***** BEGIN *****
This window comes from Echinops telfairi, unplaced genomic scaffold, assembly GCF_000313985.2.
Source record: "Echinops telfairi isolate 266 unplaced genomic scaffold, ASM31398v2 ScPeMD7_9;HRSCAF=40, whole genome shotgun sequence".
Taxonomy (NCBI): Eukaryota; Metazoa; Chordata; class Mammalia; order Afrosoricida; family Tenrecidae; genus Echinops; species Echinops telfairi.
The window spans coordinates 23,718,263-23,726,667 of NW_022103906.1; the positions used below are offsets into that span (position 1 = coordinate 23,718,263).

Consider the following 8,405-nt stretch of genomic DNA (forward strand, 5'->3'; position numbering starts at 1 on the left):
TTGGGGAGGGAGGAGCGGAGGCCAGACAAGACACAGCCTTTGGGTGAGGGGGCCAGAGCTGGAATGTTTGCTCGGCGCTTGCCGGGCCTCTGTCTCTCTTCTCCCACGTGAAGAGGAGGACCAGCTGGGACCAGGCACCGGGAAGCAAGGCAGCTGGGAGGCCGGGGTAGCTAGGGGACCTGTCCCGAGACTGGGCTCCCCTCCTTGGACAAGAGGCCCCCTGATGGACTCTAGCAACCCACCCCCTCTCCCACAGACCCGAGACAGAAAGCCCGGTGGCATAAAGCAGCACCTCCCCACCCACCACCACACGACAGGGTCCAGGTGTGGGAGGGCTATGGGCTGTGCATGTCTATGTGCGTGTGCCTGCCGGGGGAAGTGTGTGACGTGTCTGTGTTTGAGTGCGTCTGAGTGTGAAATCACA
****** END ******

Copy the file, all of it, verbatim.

This window comes from Echinops telfairi, unplaced genomic scaffold, assembly GCF_000313985.2.
Source record: "Echinops telfairi isolate 266 unplaced genomic scaffold, ASM31398v2 ScPeMD7_9;HRSCAF=40, whole genome shotgun sequence".
Taxonomy (NCBI): Eukaryota; Metazoa; Chordata; class Mammalia; order Afrosoricida; family Tenrecidae; genus Echinops; species Echinops telfairi.
The window spans coordinates 23,718,263-23,726,667 of NW_022103906.1; the positions used below are offsets into that span (position 1 = coordinate 23,718,263).

Consider the following 8,405-nt stretch of genomic DNA (forward strand, 5'->3'; position numbering starts at 1 on the left):
TTGGGGAGGGAGGAGCGGAGGCCAGACAAGACACAGCCTTTGGGTGAGGGGGCCAGAGCTGGAATGTTTGCTCGGCGCTTGCCGGGCCTCTGTCTCTCTTCTCCCACGTGAAGAGGAGGACCAGCTGGGACCAGGCACCGGGAAGCAAGGCAGCTGGGAGGCCGGGGTAGCTAGGGGACCTGTCCCGAGACTGGGCTCCCCTCCTTGGACAAGAGGCCCCCTGATGGACTCTAGCAACCCACCCCCTCTCCCACAGACCCGAGACAGAAAGCCCGGTGGCATAAAGCAGCACCTCCCCACCCACCACCACACGACAGGGTCCAGGTGTGGGAGGGCTATGGGCTGTGCATGTCTATGTGCGTGTGCCTGCCGGGGGAAGTGTGTGACGTGTCTGTGTTTGAGTGCGTCTGAGTGTGAAATCACA